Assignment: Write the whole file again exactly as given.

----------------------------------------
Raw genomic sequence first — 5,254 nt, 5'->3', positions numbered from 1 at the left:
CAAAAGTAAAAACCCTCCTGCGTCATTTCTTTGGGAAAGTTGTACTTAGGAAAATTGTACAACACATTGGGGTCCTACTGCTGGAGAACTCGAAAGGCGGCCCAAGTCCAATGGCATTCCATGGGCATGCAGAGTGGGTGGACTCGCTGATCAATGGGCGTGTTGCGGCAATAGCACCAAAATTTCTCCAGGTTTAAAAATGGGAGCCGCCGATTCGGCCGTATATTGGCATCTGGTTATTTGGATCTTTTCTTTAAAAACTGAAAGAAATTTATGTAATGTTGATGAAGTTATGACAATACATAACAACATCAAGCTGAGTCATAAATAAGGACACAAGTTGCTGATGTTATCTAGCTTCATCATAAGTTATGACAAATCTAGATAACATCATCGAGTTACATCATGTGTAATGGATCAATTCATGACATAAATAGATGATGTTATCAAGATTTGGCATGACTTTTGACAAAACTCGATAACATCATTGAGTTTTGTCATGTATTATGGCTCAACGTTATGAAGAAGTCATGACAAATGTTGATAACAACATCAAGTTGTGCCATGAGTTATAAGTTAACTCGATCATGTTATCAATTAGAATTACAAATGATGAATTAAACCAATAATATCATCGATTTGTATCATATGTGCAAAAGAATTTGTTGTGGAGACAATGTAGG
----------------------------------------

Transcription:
Raw genomic sequence first — 5,254 nt, 5'->3', positions numbered from 1 at the left:
CAAAAGTAAAAACCCTCCTGCGTCATTTCTTTGGGAAAGTTGTACTTAGGAAAATTGTACAACACATTGGGGTCCTACTGCTGGAGAACTCGAAAGGCGGCCCAAGTCCAATGGCATTCCATGGGCATGCAGAGTGGGTGGACTCGCTGATCAATGGGCGTGTTGCGGCAATAGCACCAAAATTTCTCCAGGTTTAAAAATGGGAGCCGCCGATTCGGCCGTATATTGGCATCTGGTTATTTGGATCTTTTCTTTAAAAACTGAAAGAAATTTATGTAATGTTGATGAAGTTATGACAATACATAACAACATCAAGCTGAGTCATAAATAAGGACACAAGTTGCTGATGTTATCTAGCTTCATCATAAGTTATGACAAATCTAGATAACATCATCGAGTTACATCATGTGTAATGGATCAATTCATGACATAAATAGATGATGTTATCAAGATTTGGCATGACTTTTGACAAAACTCGATAACATCATTGAGTTTTGTCATGTATTATGGCTCAACGTTATGAAGAAGTCATGACAAATGTTGATAACAACATCAAGTTGTGCCATGAGTTATAAGTTAACTCGATCATGTTATCAATTAGAATTACAAATGATGAATTAAACCAATAATATCATCGATTTGTATCATATGTGCAAAAGAATTTGTTGTGGAGACAATGTAGG